The Centers for Disease Control and Prevention said the more closely and longer people interact with each other, the higher the risk of spreading COVID-19 under new socializing guidelines.
Restaurants, retailers, and hair salons have been given sets of COVID-19 safety guidelines but when it comes to meeting up with friends and family, people have weighed their own risks.
The new CDC guidelines provide information for people to consider when deciding whether to go out.
Some of the safety measures encourage people to maintain a distance of six feet or more, especially from older adults who are more at risk of getting severely sick.
The CDC also said indoor gatherings are riskier than meeting outdoors.
Lieutenant Governor, Josh Green, said people should not let their guard down as they begin to reunite with family and friends.
Green said, “Obviously people are out for the first time, getting back at restaurants and out in public and I have noticed that a few too many people have left their masks at home or are very close to one another and we’re all guilty, myself included.”
The CDC said engaging with more and new people raises risks of getting sick, as well as not socially distancing or wearing masks within a group of people.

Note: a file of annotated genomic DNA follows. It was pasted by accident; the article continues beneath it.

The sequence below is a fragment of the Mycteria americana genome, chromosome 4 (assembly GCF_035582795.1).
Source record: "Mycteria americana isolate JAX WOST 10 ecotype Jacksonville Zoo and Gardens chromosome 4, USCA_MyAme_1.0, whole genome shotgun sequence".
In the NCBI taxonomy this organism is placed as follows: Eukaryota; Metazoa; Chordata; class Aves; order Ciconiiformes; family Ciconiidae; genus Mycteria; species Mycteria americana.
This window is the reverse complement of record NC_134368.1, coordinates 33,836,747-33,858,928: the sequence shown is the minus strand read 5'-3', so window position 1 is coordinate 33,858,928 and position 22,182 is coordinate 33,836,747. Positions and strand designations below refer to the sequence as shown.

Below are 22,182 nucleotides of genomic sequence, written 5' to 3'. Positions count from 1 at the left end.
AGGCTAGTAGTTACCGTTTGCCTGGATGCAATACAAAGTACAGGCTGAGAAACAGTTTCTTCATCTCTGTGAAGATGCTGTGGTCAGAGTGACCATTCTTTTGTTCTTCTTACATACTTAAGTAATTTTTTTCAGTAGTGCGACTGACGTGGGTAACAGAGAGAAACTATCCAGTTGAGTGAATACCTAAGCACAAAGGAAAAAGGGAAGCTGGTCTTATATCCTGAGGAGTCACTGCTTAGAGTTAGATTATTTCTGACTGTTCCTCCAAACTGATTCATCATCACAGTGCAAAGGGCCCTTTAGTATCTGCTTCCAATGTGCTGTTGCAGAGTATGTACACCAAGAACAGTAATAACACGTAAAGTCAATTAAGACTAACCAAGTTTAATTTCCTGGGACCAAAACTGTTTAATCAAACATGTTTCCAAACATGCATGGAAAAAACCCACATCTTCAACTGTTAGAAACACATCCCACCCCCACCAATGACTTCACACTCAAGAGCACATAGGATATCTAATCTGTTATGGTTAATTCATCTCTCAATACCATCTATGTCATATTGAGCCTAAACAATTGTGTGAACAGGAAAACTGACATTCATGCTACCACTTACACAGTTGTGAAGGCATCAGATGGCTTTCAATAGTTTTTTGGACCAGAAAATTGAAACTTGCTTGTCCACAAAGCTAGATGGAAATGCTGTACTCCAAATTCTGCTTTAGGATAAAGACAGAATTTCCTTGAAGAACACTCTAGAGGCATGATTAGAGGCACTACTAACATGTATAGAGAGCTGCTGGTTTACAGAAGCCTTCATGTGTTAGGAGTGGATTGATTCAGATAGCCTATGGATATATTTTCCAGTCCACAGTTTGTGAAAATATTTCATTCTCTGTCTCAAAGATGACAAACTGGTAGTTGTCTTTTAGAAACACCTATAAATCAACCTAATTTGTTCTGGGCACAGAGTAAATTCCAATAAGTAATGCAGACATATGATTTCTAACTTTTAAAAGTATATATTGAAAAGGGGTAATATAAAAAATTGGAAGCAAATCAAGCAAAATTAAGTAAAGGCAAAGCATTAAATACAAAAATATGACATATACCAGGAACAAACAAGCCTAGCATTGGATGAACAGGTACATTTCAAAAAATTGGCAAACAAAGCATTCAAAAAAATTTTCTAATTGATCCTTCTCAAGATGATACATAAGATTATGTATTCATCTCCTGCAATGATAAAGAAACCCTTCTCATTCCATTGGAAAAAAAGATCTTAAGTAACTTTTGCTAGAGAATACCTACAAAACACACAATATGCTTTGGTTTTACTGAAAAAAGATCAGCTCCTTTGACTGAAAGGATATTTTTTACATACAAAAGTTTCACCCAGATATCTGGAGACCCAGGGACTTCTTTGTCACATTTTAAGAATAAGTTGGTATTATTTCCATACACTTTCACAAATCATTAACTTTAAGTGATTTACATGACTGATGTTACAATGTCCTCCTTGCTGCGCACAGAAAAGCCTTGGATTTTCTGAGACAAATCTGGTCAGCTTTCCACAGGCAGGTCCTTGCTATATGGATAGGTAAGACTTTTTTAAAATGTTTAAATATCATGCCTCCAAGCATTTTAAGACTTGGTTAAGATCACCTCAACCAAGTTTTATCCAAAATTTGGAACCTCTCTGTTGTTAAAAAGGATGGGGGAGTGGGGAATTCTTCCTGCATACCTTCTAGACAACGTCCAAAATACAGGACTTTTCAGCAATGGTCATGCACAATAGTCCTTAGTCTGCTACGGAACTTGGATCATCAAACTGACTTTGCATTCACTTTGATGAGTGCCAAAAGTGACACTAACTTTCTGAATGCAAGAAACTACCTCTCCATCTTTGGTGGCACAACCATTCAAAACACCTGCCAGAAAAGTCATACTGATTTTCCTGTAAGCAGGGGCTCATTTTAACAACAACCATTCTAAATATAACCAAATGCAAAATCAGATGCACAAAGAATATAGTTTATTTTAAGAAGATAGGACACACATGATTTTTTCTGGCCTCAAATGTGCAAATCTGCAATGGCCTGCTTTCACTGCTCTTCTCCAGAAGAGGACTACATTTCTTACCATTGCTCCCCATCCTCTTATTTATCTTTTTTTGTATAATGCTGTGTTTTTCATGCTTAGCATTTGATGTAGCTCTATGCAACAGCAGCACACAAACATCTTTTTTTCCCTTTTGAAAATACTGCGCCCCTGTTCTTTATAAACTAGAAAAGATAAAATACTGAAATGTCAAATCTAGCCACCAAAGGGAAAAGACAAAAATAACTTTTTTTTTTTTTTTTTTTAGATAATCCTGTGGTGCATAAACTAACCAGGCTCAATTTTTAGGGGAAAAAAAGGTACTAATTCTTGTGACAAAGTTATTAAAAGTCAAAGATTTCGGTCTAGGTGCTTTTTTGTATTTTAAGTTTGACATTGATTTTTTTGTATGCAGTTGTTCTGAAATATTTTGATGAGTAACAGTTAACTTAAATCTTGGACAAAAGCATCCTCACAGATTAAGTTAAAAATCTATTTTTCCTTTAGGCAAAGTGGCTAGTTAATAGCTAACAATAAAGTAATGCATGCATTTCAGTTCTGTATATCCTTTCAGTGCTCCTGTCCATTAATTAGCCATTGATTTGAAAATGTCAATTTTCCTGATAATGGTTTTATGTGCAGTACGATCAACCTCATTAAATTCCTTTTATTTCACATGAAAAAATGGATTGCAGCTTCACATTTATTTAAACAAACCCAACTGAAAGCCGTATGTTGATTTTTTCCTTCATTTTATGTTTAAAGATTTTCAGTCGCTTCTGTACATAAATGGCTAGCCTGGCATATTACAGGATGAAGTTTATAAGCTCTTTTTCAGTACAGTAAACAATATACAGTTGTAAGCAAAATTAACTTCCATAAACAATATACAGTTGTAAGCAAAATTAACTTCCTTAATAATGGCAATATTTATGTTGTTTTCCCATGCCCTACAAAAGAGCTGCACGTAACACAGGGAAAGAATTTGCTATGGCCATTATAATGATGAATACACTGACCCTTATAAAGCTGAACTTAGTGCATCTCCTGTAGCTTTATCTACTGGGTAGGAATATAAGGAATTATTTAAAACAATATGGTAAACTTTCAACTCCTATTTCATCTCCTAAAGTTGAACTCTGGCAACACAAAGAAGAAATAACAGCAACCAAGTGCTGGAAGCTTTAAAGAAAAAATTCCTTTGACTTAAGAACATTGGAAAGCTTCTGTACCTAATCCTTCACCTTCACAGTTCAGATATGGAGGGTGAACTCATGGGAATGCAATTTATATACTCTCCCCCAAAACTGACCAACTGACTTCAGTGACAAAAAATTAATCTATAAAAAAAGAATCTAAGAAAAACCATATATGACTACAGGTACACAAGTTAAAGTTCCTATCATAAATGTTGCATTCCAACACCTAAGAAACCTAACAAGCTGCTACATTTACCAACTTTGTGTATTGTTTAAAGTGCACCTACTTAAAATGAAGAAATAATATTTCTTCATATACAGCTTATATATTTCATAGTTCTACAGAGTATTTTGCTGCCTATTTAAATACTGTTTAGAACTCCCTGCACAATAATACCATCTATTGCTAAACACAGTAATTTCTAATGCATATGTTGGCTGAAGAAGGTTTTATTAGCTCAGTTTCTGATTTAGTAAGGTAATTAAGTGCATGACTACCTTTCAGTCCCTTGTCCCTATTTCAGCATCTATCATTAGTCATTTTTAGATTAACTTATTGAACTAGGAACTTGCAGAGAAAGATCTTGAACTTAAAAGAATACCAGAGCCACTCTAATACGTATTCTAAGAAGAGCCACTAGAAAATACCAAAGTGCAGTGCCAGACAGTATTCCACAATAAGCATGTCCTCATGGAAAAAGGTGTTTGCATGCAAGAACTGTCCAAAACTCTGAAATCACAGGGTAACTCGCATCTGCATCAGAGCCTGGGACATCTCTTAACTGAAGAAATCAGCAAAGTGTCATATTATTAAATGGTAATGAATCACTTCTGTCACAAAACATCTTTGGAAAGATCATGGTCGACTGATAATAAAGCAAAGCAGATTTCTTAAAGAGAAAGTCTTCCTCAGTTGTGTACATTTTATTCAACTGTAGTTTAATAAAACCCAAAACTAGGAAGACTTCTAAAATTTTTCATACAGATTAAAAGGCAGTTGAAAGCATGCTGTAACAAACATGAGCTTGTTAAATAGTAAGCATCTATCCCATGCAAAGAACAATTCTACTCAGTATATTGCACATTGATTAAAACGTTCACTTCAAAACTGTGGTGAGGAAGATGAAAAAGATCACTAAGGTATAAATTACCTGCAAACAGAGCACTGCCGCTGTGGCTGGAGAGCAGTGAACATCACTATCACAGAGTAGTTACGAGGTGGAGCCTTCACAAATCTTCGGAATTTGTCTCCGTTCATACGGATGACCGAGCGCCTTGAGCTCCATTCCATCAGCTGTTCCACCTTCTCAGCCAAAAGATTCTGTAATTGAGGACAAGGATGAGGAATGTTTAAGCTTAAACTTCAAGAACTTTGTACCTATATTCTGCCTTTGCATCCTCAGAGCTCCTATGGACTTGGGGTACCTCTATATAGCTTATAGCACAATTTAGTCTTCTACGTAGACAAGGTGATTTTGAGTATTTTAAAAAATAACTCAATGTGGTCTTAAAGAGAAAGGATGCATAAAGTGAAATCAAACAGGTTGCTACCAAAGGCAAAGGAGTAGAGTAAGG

The new guidance also said asymptomatic individuals can still spread coronavirus.
Dr. Tony Trpkovski with Doctors of Waikiki said there is always a risk when meeting new people.
He said, “If they are new associates people you don’t know, you need to be cautious because you don’t know what they do, what are their risks.”
Although new acquaintances are among the riskier encounters, Dr. Bruce Anderson, the director of the state’s department of health said some of the new coronavirus cases were transmitted among family members.
Anderson said, “The disease seems to be limited to some extent to around existing cases, part of family clusters, we’d rather see that than cases scattered around the state.”
Eight new COVID-19 cases were identified on Monday bringing the total case count to 736 in Hawaii.